Managing Diabetic Neuropathy in Winter

Post Date: January 2018  |  Category: Diabetes Health Tips

Man in the cold holding his hands.

Learn how to manage your diabetic neuropathy in the colder winter months.

Toes tingling? Fingers burning? Feet feeling numb? If you have diabetes and you're experiencing these symptoms, you may have peripheral neuropathy, a type of diabetic neuropathy, also known as nerve damage. It's likely your symptoms came on gradually or began mildly. While peripheral neuropathy can be problematic all year round, the winter cold can exacerbate symptoms and complications.

Peripheral neuropathy is a common condition among people with diabetes as it can be caused by prolonged periods of high blood sugar levels. It's especially prevalent among those who have managed the disease for twenty-five years or more. According to the National Institutes of Health, between sixty to seventy percent of people with diabetes have some form of neuropathy.

Cold weather causes the body to slow blood circulation to extremities in order to protect vital organs like the heart and brain. This reduced blood flow can increase neuropathy symptoms in the hands, feet, fingers, and toes.

Management and Prevention of Neuropathy Symptoms

Getting your blood sugar under control is the first step to managing neuropathy and preventing more serious symptoms. Complications of peripheral neuropathy can range from numb or painful extremities to infections and in severe cases, amputation. However, the good thing about peripheral neuropathy is that the symptoms can be managed, and there's a variety of ways to do so. Staying on top of your symptoms may help prevent further nerve damage.

Lifestyle Tips

Sometimes the best ways to manage symptoms are also the simplest. Keep neuropathy in check by taking a proactive role in your health.

  • Test your blood regularly to keep your levels in check. Maintaining good blood sugar levels protects the nerves throughout your body.
  • Keep dry and warm with layers and quality cold weather gear, especially gloves and socks, and always wear a hat.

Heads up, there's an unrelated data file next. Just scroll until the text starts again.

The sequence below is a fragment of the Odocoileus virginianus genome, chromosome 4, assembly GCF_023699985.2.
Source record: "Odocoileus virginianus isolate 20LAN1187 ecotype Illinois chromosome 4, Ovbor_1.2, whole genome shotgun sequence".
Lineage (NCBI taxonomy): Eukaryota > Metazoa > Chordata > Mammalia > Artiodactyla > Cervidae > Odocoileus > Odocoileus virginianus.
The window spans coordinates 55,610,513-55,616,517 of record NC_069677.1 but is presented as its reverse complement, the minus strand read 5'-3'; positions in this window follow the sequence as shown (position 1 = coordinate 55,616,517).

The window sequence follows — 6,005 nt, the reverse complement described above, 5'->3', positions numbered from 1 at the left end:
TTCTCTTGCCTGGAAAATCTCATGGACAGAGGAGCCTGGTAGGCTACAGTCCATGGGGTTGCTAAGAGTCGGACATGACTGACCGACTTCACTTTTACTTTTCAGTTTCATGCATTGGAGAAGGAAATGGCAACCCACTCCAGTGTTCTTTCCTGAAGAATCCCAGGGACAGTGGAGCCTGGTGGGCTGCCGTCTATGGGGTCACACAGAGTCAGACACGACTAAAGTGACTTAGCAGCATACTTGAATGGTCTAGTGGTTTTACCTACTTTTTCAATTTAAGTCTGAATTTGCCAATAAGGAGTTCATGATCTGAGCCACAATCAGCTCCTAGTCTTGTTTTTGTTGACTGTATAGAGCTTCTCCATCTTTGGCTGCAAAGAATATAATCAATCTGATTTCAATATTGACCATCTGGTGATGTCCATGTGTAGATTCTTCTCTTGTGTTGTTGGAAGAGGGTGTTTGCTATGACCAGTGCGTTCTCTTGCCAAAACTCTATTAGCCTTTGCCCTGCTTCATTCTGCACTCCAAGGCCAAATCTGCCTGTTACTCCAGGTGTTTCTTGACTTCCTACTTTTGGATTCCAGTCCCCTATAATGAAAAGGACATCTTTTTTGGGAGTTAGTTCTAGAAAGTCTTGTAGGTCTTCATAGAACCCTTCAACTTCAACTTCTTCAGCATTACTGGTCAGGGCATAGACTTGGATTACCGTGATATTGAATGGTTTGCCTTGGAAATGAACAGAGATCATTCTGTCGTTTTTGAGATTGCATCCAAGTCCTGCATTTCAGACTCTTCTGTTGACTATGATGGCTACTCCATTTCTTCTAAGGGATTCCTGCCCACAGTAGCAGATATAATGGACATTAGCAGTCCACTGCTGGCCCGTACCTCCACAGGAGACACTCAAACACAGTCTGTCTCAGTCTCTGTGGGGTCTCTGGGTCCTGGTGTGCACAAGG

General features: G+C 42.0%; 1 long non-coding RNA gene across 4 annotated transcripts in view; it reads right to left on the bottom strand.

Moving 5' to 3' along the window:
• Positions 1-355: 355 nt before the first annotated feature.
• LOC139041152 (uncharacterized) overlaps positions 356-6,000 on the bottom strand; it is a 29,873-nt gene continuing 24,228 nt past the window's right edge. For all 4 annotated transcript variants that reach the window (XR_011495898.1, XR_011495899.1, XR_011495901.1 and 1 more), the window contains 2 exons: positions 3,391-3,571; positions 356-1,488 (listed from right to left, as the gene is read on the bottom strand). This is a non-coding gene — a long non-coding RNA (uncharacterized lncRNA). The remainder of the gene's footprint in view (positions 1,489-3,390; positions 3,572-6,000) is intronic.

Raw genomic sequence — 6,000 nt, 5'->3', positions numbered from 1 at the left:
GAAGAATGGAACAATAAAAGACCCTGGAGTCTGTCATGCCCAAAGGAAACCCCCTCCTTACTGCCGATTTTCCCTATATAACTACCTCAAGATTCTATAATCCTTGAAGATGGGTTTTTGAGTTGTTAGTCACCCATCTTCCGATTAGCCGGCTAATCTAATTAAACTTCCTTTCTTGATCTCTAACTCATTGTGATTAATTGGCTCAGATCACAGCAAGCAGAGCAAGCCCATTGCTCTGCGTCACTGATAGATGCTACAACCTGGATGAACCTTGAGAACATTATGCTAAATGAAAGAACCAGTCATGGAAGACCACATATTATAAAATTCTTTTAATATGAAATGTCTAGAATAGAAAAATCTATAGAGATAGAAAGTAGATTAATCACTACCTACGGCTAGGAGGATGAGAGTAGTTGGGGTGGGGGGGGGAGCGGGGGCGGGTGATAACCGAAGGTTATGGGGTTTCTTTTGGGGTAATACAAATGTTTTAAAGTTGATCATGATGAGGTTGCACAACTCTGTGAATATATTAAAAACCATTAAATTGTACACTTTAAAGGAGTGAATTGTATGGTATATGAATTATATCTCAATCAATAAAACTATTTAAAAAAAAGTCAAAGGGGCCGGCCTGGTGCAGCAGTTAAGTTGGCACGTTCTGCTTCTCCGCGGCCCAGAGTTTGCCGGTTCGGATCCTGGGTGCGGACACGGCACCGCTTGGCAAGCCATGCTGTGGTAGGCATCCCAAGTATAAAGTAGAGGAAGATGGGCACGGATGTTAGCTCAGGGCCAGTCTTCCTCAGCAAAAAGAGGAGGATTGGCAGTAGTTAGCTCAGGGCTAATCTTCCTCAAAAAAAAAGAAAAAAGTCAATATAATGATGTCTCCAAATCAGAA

• Quit smoking. Cigarette smoking can slow circulation and is especially harmful to people with diabetes, increasing the risk of serious complications such as neuropathies.
  • Don't give up exercising in the cold weather. Exercise helps you maintain blood sugar levels and keep your weight down, and can also keep you warm while improving overall blood circulation.
  • Stay on track with a healthy, balanced diet. Don't let the winter holidays be an excuse to overeat. Maintaining a healthy weight is important all year round.

Foot Health Tips

If you can't feel your feet because of nerve damage you may not notice a cut, blister, or sore, which can lead to infection. Avoid these serious complications by staying one step ahead.

  • If you're struggling with cold feet that just won't warm up, try putting a hot water bottle at the foot of your bed or pop Bed Buddy Foot Warmers into the microwave and slip them on to keep your toes toasty. Always use caution when heating something up, as it may be hard to tell if things are too hot. Ask a partner or loved one to check the temperature of your items before putting them directly on your feet.
  • Check your feet regularly and thoroughly for wounds, cuts, or infections.
  • Clean your feet daily with warm water and mild soap and dry off with a soft towel.
  • Keep your toenails trim and smooth. Sharp-edged nails can lead to cuts or scrapes.

Pain Medication Options

Managing your neuropathy symptoms can mean greatly improving your quality of life. It can also mean more restful nights, as pain and tingling can interfere with sleep. Symptom relief medications include:

  • Over the counter pain medications such as ibuprofen and acetaminophen.
  • Antidepressants, such as amitriptyline, nortriptyline, and desipramine, can sometimes be used even in the absence of depression. The dose used to treat neuropathy is lower than the dose used for depression.
  • Some anti-seizure medications, such gabapentin and pregabalin.
  • Topical treatments such as capsaicin cream and lidocaine patches.

Always check with your doctor or Rite Aid Pharmacist before taking any medication, even over the counter drugs.

By Joelle Klein

 

Sources:

National Institute of Diabetes and Digestive and Kidney Diseases, Nerve Damage (Diabetic Neuropathies)

Cancer Care, Any tips for dealing with neuropathy in cold weather?

Wolters Kluwer, Patient Education: Diabetic Neuropathy (Beyond the Basics)


These articles are not a substitute for medical advice, and are not intended to treat or cure any disease. Advances in medicine may cause this information to become outdated, invalid, or subject to debate. Professional opinions and interpretations of scientific literature may vary. Consult your healthcare professional before making changes to your diet, exercise, or medication regime.